Any value in allergy testing for eczema? - Mothering Forums
 
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#1 of 5 Old 05-15-2013, 01:01 PM - Thread Starter
 
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My 15 month old son has mild eczema - when he gets flare ups he gets quite itchy and can't sleep, and scratches until he bleeds sometimes.

 

We have no idea what is causing it, and at this point in my life the idea of an elimination diet for both of us (I'm bf) seems too overwhleming.

 

Is there any value in doing allergy testing to try and figure out what is causing it?

 

Are there any concerns with conventional allergy testing in terms of toxins that might be injected, or any other good reasons to not do allergy testing?


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#2 of 5 Old 05-15-2013, 02:06 PM
 
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That's interesting concerning toxins... I wouldn't personally worry for skin testing because it is just a skin prick on the surface with tiny amounts of allergen mixture.  But that doesn't eliminate the concern about What Is In There.

 

Eczema has many forms, many triggers.  If the cause is environmental and from, say, the skin not providing an adequate barrier (something both dd2 and I have), then it can come from anything on contact.  For environmental allergens, even if you get a positive test, the advice is: avoid and good luck.  Allergens tested for are pollens, molds, etc. and usually not chemical tests (that I know of, I don't know what's out there, honestly).  So, if it's chemical, you still have to figure it out and avoid it.

 

For foods, and especially at this age, even allergists who approve of "fishing" for allergies still might not test for much beyond the Big 8.  Again, my limited experience might make me ignorant of what is out there, medically speaking.  You might prefer the help of a naturopath, but frankly some of the "tests" and "treatments" they do for allergies leave me in a state of bewilderment..... but... some moms swear by them, but... yeah.... I'll drop that topic.

 

It sounds like the eczema can flare up and be extreme, so perhaps a physician can be helpful.  That's not to say I would do an allergy test in your situation (and I am usually on board with allergy testing, in general).  If there were a food allergy, I would imagine there would be other, obvious symptoms beyond eczema.  But.... eczema in this form is not in my personal experience.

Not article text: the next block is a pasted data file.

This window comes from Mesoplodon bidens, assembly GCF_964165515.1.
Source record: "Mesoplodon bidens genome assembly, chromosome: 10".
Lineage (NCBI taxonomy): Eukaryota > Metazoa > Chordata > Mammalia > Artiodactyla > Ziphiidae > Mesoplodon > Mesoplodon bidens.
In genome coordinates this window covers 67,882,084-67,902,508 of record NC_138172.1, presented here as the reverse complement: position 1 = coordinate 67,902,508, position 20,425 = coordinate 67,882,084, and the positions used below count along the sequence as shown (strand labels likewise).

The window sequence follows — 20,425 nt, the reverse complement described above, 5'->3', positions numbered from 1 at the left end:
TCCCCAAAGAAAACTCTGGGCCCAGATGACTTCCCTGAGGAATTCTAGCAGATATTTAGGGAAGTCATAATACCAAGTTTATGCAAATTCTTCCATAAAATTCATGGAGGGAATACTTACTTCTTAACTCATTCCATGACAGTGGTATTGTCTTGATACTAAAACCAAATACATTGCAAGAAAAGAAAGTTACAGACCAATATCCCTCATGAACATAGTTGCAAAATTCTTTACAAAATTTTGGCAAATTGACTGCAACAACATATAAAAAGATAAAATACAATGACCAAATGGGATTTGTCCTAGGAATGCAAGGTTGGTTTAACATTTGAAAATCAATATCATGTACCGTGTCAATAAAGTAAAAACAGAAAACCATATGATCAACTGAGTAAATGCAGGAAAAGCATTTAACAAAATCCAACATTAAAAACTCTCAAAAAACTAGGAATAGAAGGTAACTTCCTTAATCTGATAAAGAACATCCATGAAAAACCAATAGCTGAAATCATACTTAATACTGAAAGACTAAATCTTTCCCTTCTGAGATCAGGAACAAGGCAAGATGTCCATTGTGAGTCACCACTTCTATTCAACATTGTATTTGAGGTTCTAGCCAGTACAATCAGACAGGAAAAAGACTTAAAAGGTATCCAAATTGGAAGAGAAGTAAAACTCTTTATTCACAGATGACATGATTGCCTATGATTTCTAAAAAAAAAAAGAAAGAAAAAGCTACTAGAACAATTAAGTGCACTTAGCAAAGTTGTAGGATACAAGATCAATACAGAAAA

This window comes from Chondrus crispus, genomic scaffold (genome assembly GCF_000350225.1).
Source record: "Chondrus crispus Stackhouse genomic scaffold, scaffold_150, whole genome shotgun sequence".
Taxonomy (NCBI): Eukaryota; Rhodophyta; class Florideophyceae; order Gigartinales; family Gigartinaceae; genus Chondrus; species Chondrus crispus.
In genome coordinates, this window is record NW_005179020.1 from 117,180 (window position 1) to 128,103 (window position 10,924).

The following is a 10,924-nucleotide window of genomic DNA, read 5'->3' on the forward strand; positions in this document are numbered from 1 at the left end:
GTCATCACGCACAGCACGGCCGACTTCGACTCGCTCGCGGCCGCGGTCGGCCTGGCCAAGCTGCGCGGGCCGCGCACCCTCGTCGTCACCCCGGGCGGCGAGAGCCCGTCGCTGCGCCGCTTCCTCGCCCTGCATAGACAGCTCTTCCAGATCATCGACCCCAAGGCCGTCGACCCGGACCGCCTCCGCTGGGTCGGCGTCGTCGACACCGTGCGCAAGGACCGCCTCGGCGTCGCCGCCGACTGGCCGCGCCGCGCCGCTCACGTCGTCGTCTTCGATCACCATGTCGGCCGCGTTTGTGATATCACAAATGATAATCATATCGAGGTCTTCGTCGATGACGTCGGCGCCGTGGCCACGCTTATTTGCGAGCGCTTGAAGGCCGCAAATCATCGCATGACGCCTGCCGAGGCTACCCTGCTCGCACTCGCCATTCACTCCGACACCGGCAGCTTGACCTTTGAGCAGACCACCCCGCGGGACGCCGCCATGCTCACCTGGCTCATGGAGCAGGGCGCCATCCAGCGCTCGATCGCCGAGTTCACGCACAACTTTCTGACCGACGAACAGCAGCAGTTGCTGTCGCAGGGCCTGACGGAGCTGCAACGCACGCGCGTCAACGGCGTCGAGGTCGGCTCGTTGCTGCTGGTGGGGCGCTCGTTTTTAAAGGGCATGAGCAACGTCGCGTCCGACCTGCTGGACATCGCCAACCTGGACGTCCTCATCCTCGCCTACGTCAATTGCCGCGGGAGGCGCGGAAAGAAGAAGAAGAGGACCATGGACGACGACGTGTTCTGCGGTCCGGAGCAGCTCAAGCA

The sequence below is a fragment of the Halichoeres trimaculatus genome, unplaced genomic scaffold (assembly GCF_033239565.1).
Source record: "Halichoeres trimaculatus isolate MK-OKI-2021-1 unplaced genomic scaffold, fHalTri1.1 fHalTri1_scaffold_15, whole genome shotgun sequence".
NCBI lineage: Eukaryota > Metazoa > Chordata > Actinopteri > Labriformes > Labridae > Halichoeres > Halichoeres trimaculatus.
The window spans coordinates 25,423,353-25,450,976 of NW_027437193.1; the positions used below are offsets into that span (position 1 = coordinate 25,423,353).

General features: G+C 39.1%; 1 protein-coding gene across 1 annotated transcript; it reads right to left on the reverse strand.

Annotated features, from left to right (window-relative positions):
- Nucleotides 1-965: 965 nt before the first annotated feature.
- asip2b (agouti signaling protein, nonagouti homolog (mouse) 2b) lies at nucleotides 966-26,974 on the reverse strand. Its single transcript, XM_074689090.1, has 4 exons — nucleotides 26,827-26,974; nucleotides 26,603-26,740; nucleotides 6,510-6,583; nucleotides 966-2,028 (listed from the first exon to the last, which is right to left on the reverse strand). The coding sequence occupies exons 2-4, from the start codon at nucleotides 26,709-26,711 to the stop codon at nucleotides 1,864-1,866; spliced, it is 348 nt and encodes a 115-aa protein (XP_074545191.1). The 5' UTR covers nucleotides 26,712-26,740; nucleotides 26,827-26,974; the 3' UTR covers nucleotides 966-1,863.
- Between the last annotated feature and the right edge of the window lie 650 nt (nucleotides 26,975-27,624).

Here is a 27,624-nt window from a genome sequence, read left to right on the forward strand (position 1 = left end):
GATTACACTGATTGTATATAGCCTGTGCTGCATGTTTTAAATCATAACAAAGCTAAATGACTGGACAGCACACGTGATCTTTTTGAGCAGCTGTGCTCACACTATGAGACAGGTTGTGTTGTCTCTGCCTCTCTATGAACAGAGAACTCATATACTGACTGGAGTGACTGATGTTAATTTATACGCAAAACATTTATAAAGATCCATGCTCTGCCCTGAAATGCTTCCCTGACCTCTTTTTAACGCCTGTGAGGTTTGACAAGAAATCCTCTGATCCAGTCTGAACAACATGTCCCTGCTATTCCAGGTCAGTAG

Causes of eczema can be beyond baffling, and many forms seem to have nothing to do with allergens.  Still, if the eczema were frequent, severe and painful and I couldn't figure it out with my own research, you can bet that I'd at least investigate an allergy connection, and possibly with an allergy test.

 

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#3 of 5 Old 05-17-2013, 07:11 AM
 
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Hi there -

 

Allergy testing can be a good place to start, but results can be inaccurate - false negatives and positives AND more importantly, your child may only have a food intolerance or sensitivity that is triggering the eczema, which wouldn't show up in allergy tests. Only an elimination diet can determine if food is truly causing your child's eczema. I know it seems overwhelming, but it doesn't have to be. Find an allergist that is on board with helping you determine the steps to doing this diet successfully and also to help ensure you have all the appropriate nutrients in your diet. I wrote a post about how we did our elimination diet and why (severe eczema), so I hope you'll find it helpful!

 

http://itchylittleworld.com/2013/01/08/our-eczema-trials-elimination-diet-how-you-can-do-it-too/

 

Wet wrapping can really help as well - provides pretty quick relief.

http://itchylittleworld.com/2012/03/20/our-eczema-trials-wet-wrap-therapy/

 

Also, if scratching is really bad, like with my son, consider something like ScratchMeNot mittens or Kumfy Cotton tops and onesies with opening mittens. Very helpful!

 

Jennifer

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#4 of 5 Old 06-30-2013, 10:54 AM
 
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Has your son had eczema since the get go? I'd recommend switching to a hypoallergenic laundry detergent if you haven't done so already.

And/or eliminate gluten as a first step. GF foods are easy to come by these days & taste just as good as their gluten filled counterparts. Let me know if you want more info about that.


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#5 of 5 Old 06-30-2013, 06:33 PM
 
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80% of eczema is NOT related to allergies. I would never test if that was the only thing happening because the high false positive rates of both skin and blood testing often end up limiting a persons diet unnecessarily.

 

I would look into bleach baths and wet wrapping. My DD was tested due to her older brothers life threatening allergies and she tested negative to everything. Her eczema was under control within a week or two of 2 bleach baths (2x a week) and really slathering her up with a good cream.

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